Test takers report that the “obviousness/anticipation” misquote is a product by process question. One of the answers states that a case for “anticipation” is easier to show when product by process claims are used as compared to traditional claims. The MPEP clearly has a quotation from a federal circuit case that says “obviousness” is easier to show when using product by process claims. But, then on the next page, the MPEP makes reference to another case where both anticipation and obviousness are easier to prove in product by process claims because only the product (and not the process) is examined for anticipation/obviousness.
The test taker picked the answer that states that a case for “anticipation” is easier to show, even though it was an obvious misquote from the MPEP. The other viable answer said product by process claims can ONLY be used when traditional claiming techniques are inappropriate (a gross overstatement).
Another test taker agreed that the MPEP states that anticipation and obviousness are both easier to show when you use a product by process claim. However, this test taker is in the opinion that a direct misquote from the MPEP is never right. The other choices were…product by process can only be used in chemical cases (wrong) and you should use product by process only when the process is novel (wrong). So by process of elimination, this test taker chose product by process should ONLY be used when traditional claiming techniques are inappropriate is correct as the best answer.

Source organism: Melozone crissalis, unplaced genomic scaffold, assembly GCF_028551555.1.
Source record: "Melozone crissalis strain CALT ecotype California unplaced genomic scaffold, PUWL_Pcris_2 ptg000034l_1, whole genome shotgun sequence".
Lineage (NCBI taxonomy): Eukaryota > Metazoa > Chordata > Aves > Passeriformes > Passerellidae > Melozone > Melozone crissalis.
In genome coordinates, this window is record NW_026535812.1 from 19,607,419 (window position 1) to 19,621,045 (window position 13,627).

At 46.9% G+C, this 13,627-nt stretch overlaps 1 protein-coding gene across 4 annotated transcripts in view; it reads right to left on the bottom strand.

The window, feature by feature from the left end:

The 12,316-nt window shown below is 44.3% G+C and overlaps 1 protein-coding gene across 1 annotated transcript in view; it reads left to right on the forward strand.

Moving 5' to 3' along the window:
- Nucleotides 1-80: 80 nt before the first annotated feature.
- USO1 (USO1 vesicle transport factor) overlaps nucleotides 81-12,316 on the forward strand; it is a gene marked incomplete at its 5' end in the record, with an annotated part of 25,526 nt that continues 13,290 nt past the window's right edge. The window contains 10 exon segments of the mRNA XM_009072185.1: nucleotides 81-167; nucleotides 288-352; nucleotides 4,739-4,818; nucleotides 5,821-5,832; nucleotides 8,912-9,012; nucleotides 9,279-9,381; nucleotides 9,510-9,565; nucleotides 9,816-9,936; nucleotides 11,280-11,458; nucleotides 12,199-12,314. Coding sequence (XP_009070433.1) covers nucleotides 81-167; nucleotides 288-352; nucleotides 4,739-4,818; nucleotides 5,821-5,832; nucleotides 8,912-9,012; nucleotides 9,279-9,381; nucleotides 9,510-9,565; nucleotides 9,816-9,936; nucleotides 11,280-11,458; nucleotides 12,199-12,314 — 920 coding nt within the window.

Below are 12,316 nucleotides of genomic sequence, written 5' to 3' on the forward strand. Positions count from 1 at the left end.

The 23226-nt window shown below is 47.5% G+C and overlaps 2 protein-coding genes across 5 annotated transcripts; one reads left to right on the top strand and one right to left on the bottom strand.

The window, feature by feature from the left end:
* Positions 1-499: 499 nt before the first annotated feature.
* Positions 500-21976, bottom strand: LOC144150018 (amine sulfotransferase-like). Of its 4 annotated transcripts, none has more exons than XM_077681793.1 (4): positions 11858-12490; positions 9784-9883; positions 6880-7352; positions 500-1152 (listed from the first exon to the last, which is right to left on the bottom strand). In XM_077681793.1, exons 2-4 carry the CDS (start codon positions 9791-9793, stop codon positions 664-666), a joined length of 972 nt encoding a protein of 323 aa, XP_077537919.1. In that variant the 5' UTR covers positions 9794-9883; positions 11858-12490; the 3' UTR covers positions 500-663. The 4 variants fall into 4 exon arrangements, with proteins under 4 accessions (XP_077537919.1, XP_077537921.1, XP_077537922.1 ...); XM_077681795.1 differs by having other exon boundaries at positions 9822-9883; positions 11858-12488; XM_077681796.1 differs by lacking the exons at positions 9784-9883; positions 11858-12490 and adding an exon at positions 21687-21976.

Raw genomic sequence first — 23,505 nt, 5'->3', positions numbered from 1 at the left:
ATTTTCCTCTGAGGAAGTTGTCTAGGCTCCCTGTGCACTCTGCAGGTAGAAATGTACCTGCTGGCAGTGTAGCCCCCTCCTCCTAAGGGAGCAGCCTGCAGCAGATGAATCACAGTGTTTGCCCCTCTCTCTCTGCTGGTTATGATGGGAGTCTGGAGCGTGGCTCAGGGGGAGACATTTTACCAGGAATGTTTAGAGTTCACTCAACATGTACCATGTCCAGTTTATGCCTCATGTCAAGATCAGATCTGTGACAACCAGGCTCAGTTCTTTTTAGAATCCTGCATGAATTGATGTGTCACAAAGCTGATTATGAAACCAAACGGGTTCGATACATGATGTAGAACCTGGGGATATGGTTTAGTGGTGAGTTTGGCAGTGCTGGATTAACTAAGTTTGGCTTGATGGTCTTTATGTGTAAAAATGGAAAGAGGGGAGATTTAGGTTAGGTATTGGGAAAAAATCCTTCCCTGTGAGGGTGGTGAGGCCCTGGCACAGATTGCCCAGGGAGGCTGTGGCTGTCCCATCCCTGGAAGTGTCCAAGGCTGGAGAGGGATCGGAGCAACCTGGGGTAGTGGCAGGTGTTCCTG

Sweet-Smelling Paint – Obviousness and Multiple Reference Rejections.
Test takers report a question involving a claim for sweet smelling paint with six colors, fragrance, and skim milk. This claim is rejected as obvious over eight prior references (one for each of six colors individually, one for fragrance, and one for skim milk). The agent rebuts on the basis of too many references. Answer – there is no fixed limit.
MPEP 2145 – ARGUING ABOUT THE NUMBER OF REFERENCES COMBINED